Sage Investment Club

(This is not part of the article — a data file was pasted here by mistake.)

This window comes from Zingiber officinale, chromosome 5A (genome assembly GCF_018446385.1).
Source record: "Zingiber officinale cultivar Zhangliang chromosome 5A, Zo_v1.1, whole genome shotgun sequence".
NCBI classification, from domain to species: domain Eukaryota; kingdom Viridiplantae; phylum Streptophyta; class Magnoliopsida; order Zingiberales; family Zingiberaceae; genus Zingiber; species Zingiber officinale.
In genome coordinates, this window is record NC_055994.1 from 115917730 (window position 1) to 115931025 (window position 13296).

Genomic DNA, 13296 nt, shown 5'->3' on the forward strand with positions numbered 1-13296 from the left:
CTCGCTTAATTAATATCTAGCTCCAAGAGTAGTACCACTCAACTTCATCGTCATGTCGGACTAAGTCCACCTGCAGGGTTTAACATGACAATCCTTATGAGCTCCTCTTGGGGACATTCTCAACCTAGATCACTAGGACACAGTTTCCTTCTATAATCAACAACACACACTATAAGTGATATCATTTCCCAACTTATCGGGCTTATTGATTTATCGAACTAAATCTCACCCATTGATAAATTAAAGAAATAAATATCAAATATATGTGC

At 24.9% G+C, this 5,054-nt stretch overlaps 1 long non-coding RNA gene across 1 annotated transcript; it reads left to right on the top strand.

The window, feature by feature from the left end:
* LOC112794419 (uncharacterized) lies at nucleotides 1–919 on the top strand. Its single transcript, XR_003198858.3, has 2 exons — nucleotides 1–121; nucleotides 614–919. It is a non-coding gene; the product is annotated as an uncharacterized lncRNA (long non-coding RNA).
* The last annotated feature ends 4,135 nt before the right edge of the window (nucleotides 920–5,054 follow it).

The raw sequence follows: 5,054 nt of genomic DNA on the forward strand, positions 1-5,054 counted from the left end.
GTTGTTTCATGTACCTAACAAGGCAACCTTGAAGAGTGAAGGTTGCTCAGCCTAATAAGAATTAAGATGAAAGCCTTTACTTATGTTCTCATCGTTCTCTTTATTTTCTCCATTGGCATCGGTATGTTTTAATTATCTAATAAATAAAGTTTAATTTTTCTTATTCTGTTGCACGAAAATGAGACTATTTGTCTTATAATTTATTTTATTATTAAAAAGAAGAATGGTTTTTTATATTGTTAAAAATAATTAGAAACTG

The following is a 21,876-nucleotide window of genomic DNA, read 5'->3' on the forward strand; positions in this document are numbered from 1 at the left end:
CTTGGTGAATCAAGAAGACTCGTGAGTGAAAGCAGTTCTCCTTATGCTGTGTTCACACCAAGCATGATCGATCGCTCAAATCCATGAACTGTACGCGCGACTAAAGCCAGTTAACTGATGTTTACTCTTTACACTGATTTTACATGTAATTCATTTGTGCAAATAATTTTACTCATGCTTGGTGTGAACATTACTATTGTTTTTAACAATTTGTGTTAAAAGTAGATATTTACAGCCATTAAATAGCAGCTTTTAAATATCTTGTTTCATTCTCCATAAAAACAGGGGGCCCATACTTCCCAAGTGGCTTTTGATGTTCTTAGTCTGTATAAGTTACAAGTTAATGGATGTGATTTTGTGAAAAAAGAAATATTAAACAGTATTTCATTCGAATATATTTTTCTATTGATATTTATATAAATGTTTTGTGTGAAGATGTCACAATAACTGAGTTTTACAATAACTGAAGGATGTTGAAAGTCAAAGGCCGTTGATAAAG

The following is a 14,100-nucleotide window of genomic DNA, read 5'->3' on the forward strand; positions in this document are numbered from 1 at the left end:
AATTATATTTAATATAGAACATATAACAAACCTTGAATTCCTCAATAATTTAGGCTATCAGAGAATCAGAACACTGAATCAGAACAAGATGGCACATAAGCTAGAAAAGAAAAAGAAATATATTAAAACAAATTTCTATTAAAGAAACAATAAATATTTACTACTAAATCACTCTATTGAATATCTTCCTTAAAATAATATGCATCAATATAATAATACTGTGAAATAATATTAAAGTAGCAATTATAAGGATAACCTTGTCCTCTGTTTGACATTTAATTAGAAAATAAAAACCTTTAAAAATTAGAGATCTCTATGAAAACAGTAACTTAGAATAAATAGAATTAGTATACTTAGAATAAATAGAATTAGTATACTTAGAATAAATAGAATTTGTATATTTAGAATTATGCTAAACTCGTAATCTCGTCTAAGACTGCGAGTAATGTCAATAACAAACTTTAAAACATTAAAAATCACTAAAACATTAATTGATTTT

whyframestudio/iStock via Getty Images I have been a follower and a fan of Ionis (NASDAQ:IONS) since 04/2018’s Ionis article “Ionis: Cash, Catalysts And More”. In 03/2022’s “Ionis: At A Show-Me Crossroads” (“Crossroads”), I reflected on why Ionis had fallen back from its glory days when it had showed promise of trading up to $100 and discussed its then forward prospects . In this article, I update Crossroads based on latest available Ionis developments, including its Q3,2022 Earnings call (the “Call”) and CEO Monia’s presentation at the 01/2023 41st Annual J.P. Morgan Healthcare Conference (the “Presentation”). Ionis’ ALS SOD1 PDUFA is fast approaching. Ionis has long generated healthy royalty revenues from its SPINRAZA (nusinersen) deal with Biogen (BIIB). They totaled ~$268 million in 2021 compared to ~$287 million in 2020. Its Q3, 2022 10-Q reported its product revenues from Spinraza, and lesser revenues from WAYLIVRA and TEGSEDI as set out below: This off kilter tri-legged stool of product revenues, with SPINRAZA as the workhorse and TEGSEDI and WAYLIVRA as the distant also-rans, has been the case for several years. As described in Crossroads, Ionis has recently been on something of a losing streak with late stage candidates. Examples include its: Vupanorsen (PF-07285557), that was being evaluated for potential indications in cardiovascular [CV] risk reduction in development with Pfizer’s (PFE); Tominersen (HTT) (RG6042, IONIS-HTTRx) that was being evaluated by Roche in treatment of Huntington’s Disease [HD]. In 10/2021 Ionis’ tofersen failed to hit the primary endpoint in its phase III trial in treatment of superoxide dismutase 1 (SOD1) amyotrophic lateral sclerosis. It looked as if it were going to count as a third failure. However Biogen parsed the data and found favorable trends in secondary and exploratory markers. Accordingly it went ahead and filed an NDA. In 07/2022 Ionis announced that the FDA accepted Biogen’s NDA for tofersen in treatment of SOD1-ALS. The FDA granted the application priority review with a PDUFA date of 01/25/2023. Tofersen is currently under submission to the FDA with a PDUFA of 04/25/2023, extended three months from 01/25/2023. If tofersen is approved it will be a feather in Ionis’ cap and boost to its credibility. ALS is not a common disease; only a small percentage of ALS patients have the SODI variation. Accordingly, tofersen may not provide too much of a financial boost even if approved. Ionis’ deal with Biogen was entered into in 2013 and calls for unspecified milestones and “tiered royalties up to the midteens”. Ionis has more appealing opportunities over the next few years. Knowledgeable Ionis bulls are looking beyond the SOD1 PDUFA to Ionis’ next three opportunities teed up in its bullpen. These are each ligand-conjugated (LICA) investigational antisense molecules. They include: Eplontersen, a medicine designed to reduce the production of transthyretin (TTR protein), to treat all types of TTR amyloidosis (ATTR), a systemic, progressive and fatal disease.; Olezarsen to treat cardiometabolic disease and acute pancreatitis due to elevated triglyceride levels; and Donidalorsen designed to reduce the production of prekallikrein, which plays a key role in the activation of inflammatory mediators associated with acute attacks of hereditary angioedema [HAE] . Of these three, eplontersen is the kingpin in terms of potential in terms of both market size and imminency. Its key attributes are set out in its panel below from Presentation slide 6. Importantly and not mentioned on the slide is the Ionis’ 12/2021 eplontersen collaboration with AstraZeneca (AZN). the financial arrangements on the deal are richer than the earlier SOD1 deal. They include: …upfront payment of $200m and additional conditional payments of up to $485m following regulatory approvals. It will also pay up to $2.9bn of sales-related milestones based on sales thresholds between $500m and $6bn, plus royalties in the range of low double-digit to mid-twenties percentage depending on the region. The collaboration includes territory-specific development, commercial and medical affairs cost-sharing provisions. The deal looks and sounds sweet as shown by the Presentation; I have a nagging eplontersen concern; if approved it could be a low priority for AstraZeneca. Its 09/2022 Rare Disease Investor Presentation has several Amyloidosis focused slides; none of them mention eplontersen. There is always a risk that nice royalty deals backfire when the licensee prefers to spend promotion dollars on its own wholly owned therapies. From a licensee’s perspective a royalty is a tax. We all know how taxpayers hate taxes and go to great lengths to avoid them. Olezarsen is currently wholly owned by Ionis. Its key attributes from its Presentation slide 6 panel include potential blockbuster sales, however its first pivotal readout will be for treatment of familial chylomicronemia syndrome [FCS]. Unfortunately FCS is a rare disease with ~1,500 US patients it is still waiting on data from its first pivotal trial expected in mid-2023. Olezarsen’s larger indication, severe hypertriglyceridemia TG >500 mg/dL [SHTG], is being investigated in several trials. During the Call EVP & CDO Geary reported: CORE, our pivotal — our first pivotal study in patients with SHTG remains on track for data CORE 2, our confirmatory pivotal study in the same population is now underway with data also expected in 2024. We recently initiated ESSENCE a supportive Phase III study. ESSENCE is designed to build out the safety database for the much larger SHTG indication. With first-mover advantage, we remain very confident in the potential of olezarsen to be a substantial driver of future growth. I read this as indicating that Olezarsen is unlikely to be a big revenue driver until 2025 or beyond. As for its third and last upcoming pivotal readout for donidalorsen, its Presentation slide 18 shows that it offers tremendous, albeit less than blockbuster, revenue potential. During the Call Geary reported that he also expected a key data readout from it in 2024. The Ionis story is undergoing a lengthy gestation; its finances are solid but a long way from profitable Ionis, founded in 1989, has tantalized its shareholders with its oversized potential over the years. Frustratingly it has yet to achieve profitability. It has proven to be an entirely different breed of cat from the run of a mill developing biotech. Its “Liquidity and Capital Resources” (p. 39) from its Q3, 2022 10-Q makes for fascinating reading: We have financed our operations primarily from research and development collaborative agreements. We also finance our operations from commercial revenue from SPINRAZA royalties and TEGSEDI and WAYLIVRA commercial revenue. From our inception through September 30, 2022, we have earned approximately $6.3 billion in revenue. We have also financed our operations through the sale of our equity securities and the issuance of long-term debt. From the time we were founded through September 30, 2022, we have raised net proceeds of approximately $2.0 billion from the sale of our equity securities. Additionally, from our inception through September 30, 2022, we have borrowed approximately $2.1 billion under long-term debt arrangements to finance a portion of our operations. That is a ratio few fledgling biotechs can match — revenues of $6.3 billion, financings aggregating $4.1. The very title to Ionis’ Presentation slide 25 below provides a reassuring capstone to the Ionis story: Conclusion I have rated Ionis as a hold even though I am quite bullish about its long-term prospects. It has catalysts aplenty, including those I have discussed and others discussed in the Call, as for example: imminent Phase 3 trial initiations for: Bepirovirsen, a potentially transformative treatment for people living with chronic hepatitis B: IONIS-FB-LRx which met its primary end point demonstrating substantial and clinically meaningful reductions in 24-hour urinary protein in patients with IgA nephropathy with a mean reduction of 44%. I don’t rate Ionis a buy only because it carries a market cap (01/12/2023) of $5.39 billion. It is primed for disappointment following a decision on its SOD1 PDUFA. If the ruling is positive, it will only provide modest revenue. If it is negative, it will cast doubt on its entire pipeline.